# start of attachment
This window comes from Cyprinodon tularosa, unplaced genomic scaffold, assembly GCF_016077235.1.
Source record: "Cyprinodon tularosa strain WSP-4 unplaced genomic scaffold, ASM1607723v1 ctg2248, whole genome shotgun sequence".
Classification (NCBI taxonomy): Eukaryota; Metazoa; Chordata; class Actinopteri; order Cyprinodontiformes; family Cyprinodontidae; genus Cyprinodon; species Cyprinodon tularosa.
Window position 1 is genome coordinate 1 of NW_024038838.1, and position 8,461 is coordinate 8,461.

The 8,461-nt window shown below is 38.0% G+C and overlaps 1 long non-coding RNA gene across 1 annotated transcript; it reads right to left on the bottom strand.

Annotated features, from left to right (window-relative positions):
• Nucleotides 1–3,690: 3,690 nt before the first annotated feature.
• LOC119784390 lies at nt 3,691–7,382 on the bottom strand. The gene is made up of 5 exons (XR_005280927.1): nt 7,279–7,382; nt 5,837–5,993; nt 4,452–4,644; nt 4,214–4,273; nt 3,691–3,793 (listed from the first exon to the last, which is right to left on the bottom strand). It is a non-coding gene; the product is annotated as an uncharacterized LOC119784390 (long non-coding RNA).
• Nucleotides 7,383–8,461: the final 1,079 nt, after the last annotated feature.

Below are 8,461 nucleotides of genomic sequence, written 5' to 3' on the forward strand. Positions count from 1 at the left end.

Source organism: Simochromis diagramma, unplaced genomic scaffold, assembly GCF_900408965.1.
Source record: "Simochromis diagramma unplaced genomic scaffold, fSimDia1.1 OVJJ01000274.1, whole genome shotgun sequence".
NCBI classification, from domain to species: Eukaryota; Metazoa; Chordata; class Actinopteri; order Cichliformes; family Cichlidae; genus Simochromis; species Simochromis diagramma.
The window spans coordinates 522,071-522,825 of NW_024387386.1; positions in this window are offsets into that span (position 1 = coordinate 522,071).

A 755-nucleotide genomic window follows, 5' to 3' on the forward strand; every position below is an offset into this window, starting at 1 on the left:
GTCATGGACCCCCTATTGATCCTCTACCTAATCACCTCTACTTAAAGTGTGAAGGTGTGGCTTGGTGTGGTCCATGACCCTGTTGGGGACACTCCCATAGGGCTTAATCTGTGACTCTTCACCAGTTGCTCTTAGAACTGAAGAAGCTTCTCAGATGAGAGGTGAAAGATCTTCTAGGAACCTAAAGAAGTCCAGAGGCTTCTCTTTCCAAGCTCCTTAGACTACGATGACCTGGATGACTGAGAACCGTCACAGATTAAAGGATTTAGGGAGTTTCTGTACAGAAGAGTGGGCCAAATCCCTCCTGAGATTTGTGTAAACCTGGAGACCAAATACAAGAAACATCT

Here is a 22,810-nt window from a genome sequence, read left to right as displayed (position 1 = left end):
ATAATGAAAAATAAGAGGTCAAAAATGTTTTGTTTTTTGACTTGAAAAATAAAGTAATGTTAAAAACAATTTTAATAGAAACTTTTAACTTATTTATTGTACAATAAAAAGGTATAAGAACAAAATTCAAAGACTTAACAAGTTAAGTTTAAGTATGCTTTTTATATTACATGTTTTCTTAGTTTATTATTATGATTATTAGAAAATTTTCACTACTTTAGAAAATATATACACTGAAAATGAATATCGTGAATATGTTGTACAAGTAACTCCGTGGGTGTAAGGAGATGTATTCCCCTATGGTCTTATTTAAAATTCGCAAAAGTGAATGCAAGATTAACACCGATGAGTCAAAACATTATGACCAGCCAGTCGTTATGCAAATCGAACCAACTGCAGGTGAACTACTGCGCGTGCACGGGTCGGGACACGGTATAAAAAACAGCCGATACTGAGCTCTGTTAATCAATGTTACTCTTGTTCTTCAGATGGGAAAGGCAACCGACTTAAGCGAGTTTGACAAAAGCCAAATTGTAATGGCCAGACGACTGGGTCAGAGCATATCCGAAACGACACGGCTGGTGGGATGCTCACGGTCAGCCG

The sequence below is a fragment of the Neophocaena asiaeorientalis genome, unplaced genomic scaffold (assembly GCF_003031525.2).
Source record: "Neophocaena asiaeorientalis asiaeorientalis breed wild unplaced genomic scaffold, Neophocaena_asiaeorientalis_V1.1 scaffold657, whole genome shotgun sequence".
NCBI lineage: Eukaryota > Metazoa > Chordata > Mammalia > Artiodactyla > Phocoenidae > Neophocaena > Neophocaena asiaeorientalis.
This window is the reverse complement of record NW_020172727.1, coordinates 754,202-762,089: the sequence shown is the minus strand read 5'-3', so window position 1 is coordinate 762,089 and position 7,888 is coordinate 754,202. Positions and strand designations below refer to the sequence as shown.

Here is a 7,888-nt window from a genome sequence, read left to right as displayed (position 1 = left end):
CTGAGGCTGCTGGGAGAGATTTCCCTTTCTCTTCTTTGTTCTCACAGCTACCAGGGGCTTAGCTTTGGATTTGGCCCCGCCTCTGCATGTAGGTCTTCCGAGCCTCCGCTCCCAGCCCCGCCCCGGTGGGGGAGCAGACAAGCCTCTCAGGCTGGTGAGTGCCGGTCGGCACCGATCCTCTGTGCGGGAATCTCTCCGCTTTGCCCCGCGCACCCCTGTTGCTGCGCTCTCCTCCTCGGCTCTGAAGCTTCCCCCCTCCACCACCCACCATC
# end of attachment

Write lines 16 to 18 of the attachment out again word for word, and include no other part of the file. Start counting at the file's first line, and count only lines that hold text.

GTCATGGACCCCCTATTGATCCTCTACCTAATCACCTCTACTTAAAGTGTGAAGGTGTGGCTTGGTGTGGTCCATGACCCTGTTGGGGACACTCCCATAGGGCTTAATCTGTGACTCTTCACCAGTTGCTCTTAGAACTGAAGAAGCTTCTCAGATGAGAGGTGAAAGATCTTCTAGGAACCTAAAGAAGTCCAGAGGCTTCTCTTTCCAAGCTCCTTAGACTACGATGACCTGGATGACTGAGAACCGTCACAGATTAAAGGATTTAGGGAGTTTCTGTACAGAAGAGTGGGCCAAATCCCTCCTGAGATTTGTGTAAACCTGGAGACCAAATACAAGAAACATCT

Here is a 22,810-nt window from a genome sequence, read left to right as displayed (position 1 = left end):
ATAATGAAAAATAAGAGGTCAAAAATGTTTTGTTTTTTGACTTGAAAAATAAAGTAATGTTAAAAACAATTTTAATAGAAACTTTTAACTTATTTATTGTACAATAAAAAGGTATAAGAACAAAATTCAAAGACTTAACAAGTTAAGTTTAAGTATGCTTTTTATATTACATGTTTTCTTAGTTTATTATTATGATTATTAGAAAATTTTCACTACTTTAGAAAATATATACACTGAAAATGAATATCGTGAATATGTTGTACAAGTAACTCCGTGGGTGTAAGGAGATGTATTCCCCTATGGTCTTATTTAAAATTCGCAAAAGTGAATGCAAGATTAACACCGATGAGTCAAAACATTATGACCAGCCAGTCGTTATGCAAATCGAACCAACTGCAGGTGAACTACTGCGCGTGCACGGGTCGGGACACGGTATAAAAAACAGCCGATACTGAGCTCTGTTAATCAATGTTACTCTTGTTCTTCAGATGGGAAAGGCAACCGACTTAAGCGAGTTTGACAAAAGCCAAATTGTAATGGCCAGACGACTGGGTCAGAGCATATCCGAAACGACACGGCTGGTGGGATGCTCACGGTCAGCCG